Cost of withdrawing from the Joint Strike Force programme
At the request of the Minister of Defence, the Netherlands Court of Audit has investigated three policy options concerning the Joint Strike Fighter (JSF). We investigated the costs and consequences of the government: 1) continuing the current policy of partnership in the JSF programme; 2) continuing the current policy but no longer participating in the test phase of the JSF programme; 3) completely ending the Netherlands' involvement in the JSF programme and buying an aircraft 'off the shelf'. We investigated these policy options as to their functionality, timing and cost.
The government initially decided to participate in the JSF programme in order to achieve the deployability objectives set at the time for the Royal Netherlands Air Force. We found that two of the three options (option 1 and option 3) would force the Ministry of Defence to take fundamental decisions on the composition and capability of the air force and possibly of other parts of the armed forces. Such decisions would probably affect the functionality of the Dutch defence organisation. To resolve the conflicts between budget, capability and ambition, the minister needs to reconsider the current operational deployability objectives of the air force and possibly of other defence units, also in the context of NATO, for example in the form of closer operational collaboration with other countries, or reconsider the budgetary implications.
If the current policy is continued without alteration, the air force will have an aircraft that the Ministry of Defence believes has highly desirable functionality. This option also harbours inherent risks, though, regarding timing and cost.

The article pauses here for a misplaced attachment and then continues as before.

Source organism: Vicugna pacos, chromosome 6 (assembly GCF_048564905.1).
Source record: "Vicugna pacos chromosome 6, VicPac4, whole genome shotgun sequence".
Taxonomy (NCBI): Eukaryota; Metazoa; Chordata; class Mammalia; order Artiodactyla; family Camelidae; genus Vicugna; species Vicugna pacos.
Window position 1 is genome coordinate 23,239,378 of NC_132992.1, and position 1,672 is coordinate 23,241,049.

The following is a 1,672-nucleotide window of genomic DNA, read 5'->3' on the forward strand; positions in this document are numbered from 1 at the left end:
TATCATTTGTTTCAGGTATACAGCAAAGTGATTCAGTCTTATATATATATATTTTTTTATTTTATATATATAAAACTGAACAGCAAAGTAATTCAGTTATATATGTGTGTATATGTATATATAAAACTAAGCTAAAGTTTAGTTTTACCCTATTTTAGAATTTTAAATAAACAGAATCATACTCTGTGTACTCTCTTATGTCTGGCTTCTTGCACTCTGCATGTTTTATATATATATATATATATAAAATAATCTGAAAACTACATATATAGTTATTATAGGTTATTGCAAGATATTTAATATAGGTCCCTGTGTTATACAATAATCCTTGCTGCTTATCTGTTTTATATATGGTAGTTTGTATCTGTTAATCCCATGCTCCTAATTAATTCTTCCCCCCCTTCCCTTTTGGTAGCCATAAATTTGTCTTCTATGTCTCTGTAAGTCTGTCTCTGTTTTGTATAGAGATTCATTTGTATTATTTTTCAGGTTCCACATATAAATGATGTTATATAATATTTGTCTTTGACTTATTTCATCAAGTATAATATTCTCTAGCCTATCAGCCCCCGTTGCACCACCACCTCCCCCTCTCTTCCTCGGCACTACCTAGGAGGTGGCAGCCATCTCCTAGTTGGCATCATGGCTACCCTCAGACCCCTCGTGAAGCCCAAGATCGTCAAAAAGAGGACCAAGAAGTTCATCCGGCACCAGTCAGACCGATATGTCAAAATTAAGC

Unaltered continuation of the current policy also runs into the problem of lack of financial resources to replace the F-16. The resources, currently €4.05 billion, are inadequate to procure either 85 or 68 aircraft. If fewer fighter aircraft were procured, the air force would have to reconsider its operational deployability objectives.
We do not consider withdrawal from the test phase (IOT&E) to be an appropriate option. It would produce only disadvantages for the state, both functionally and regarding timing and cost.
In view of the functionality, timing and cost consequences, withdrawing from the JSF programme and procuring another aircraft 'off the shelf' would be rational only if the air force's current operational deployability objectives were reconsidered.
We recommend that our findings and conclusions on the three policy options be taken into consideration in the decision-making on the JSF. If the minister can procure far fewer JSFs with the available resources, we believe he should reconsider the ambitions set for the air force. This might lead to new expectations of the capabilities the Netherlands requires of the aircraft that will replace the F-16, the number of aircraft needed and the air force's participation in international operations.
In his response to the audit, the Minister of Defence favoured the procurement of the JSF and recognised that the armed forces' ambitions would need to be reconsidered. He thought 56 JSF aircraft could be deployed responsibly on fewer and shorter missions. The minister did not refer to the option of withdrawing from the JSF programme.
Court of Audit's afterword
The minister chiefly confirmed our conclusion that the Ministry of Defence needs to take fundamental decisions on the composition and capability of the Royal Netherlands Air Force. If 56 JSFs were procured, the operational objectives of the armed forces, and thus the Netherlands' contribution to NATO, would have to be reconsidered.